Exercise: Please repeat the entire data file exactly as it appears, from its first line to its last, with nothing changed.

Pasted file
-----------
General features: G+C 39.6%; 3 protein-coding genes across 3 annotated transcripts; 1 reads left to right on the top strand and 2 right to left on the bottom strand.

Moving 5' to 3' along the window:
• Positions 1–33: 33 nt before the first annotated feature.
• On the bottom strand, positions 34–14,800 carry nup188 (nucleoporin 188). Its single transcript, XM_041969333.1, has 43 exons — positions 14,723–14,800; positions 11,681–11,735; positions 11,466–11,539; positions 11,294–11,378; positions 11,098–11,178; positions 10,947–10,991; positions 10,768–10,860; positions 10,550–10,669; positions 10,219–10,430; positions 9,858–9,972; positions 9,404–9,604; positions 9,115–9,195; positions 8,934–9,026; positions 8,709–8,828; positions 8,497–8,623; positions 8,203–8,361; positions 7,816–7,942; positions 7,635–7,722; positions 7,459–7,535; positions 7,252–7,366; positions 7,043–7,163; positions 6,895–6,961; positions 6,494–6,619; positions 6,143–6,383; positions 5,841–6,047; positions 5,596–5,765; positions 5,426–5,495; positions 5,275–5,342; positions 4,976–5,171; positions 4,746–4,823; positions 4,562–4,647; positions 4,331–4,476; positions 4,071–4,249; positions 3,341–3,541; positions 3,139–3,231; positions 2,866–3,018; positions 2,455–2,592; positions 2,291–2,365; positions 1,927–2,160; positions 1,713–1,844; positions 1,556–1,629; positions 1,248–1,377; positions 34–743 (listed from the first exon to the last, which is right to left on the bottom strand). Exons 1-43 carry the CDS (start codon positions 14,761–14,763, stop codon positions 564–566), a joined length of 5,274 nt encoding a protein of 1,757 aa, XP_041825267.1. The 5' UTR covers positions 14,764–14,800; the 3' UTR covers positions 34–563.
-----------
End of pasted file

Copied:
General features: G+C 39.6%; 3 protein-coding genes across 3 annotated transcripts; 1 reads left to right on the top strand and 2 right to left on the bottom strand.

Moving 5' to 3' along the window:
• Positions 1–33: 33 nt before the first annotated feature.
• On the bottom strand, positions 34–14,800 carry nup188 (nucleoporin 188). Its single transcript, XM_041969333.1, has 43 exons — positions 14,723–14,800; positions 11,681–11,735; positions 11,466–11,539; positions 11,294–11,378; positions 11,098–11,178; positions 10,947–10,991; positions 10,768–10,860; positions 10,550–10,669; positions 10,219–10,430; positions 9,858–9,972; positions 9,404–9,604; positions 9,115–9,195; positions 8,934–9,026; positions 8,709–8,828; positions 8,497–8,623; positions 8,203–8,361; positions 7,816–7,942; positions 7,635–7,722; positions 7,459–7,535; positions 7,252–7,366; positions 7,043–7,163; positions 6,895–6,961; positions 6,494–6,619; positions 6,143–6,383; positions 5,841–6,047; positions 5,596–5,765; positions 5,426–5,495; positions 5,275–5,342; positions 4,976–5,171; positions 4,746–4,823; positions 4,562–4,647; positions 4,331–4,476; positions 4,071–4,249; positions 3,341–3,541; positions 3,139–3,231; positions 2,866–3,018; positions 2,455–2,592; positions 2,291–2,365; positions 1,927–2,160; positions 1,713–1,844; positions 1,556–1,629; positions 1,248–1,377; positions 34–743 (listed from the first exon to the last, which is right to left on the bottom strand). Exons 1-43 carry the CDS (start codon positions 14,761–14,763, stop codon positions 564–566), a joined length of 5,274 nt encoding a protein of 1,757 aa, XP_041825267.1. The 5' UTR covers positions 14,764–14,800; the 3' UTR covers positions 34–563.